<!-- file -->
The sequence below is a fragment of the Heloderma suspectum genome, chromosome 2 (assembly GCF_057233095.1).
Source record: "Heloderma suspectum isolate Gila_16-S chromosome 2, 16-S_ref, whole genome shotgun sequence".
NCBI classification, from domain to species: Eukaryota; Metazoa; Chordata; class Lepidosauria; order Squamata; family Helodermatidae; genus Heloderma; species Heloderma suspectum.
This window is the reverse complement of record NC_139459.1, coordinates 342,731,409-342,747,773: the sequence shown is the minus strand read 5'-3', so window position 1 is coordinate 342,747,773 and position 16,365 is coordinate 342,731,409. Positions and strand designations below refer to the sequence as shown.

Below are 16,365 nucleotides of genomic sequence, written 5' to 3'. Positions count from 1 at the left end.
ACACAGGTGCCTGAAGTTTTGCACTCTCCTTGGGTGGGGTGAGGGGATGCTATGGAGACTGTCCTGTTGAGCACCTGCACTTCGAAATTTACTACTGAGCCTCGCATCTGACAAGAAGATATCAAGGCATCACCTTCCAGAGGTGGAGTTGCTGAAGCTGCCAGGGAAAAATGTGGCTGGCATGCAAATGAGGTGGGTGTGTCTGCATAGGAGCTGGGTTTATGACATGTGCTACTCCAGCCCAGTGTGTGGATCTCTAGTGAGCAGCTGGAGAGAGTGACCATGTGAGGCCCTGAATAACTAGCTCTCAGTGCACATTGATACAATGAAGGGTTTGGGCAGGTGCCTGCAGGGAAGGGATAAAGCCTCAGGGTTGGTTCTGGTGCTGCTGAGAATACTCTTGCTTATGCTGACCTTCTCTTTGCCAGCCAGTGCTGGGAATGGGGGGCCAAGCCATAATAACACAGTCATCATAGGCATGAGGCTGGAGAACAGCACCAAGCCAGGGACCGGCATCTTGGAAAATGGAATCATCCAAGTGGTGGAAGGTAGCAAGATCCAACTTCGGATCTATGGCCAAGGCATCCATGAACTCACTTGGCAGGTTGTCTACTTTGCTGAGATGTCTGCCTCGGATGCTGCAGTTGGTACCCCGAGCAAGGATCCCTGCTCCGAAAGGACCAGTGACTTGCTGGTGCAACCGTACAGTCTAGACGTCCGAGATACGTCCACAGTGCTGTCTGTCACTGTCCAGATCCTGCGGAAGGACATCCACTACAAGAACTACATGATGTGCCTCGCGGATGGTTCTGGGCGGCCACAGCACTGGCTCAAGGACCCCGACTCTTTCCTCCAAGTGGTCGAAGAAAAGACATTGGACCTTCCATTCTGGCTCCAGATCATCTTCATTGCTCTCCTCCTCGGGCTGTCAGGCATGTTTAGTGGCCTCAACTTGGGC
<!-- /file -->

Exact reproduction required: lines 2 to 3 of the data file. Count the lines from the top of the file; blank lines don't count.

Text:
Source record: "Heloderma suspectum isolate Gila_16-S chromosome 2, 16-S_ref, whole genome shotgun sequence".
NCBI classification, from domain to species: Eukaryota; Metazoa; Chordata; class Lepidosauria; order Squamata; family Helodermatidae; genus Heloderma; species Heloderma suspectum.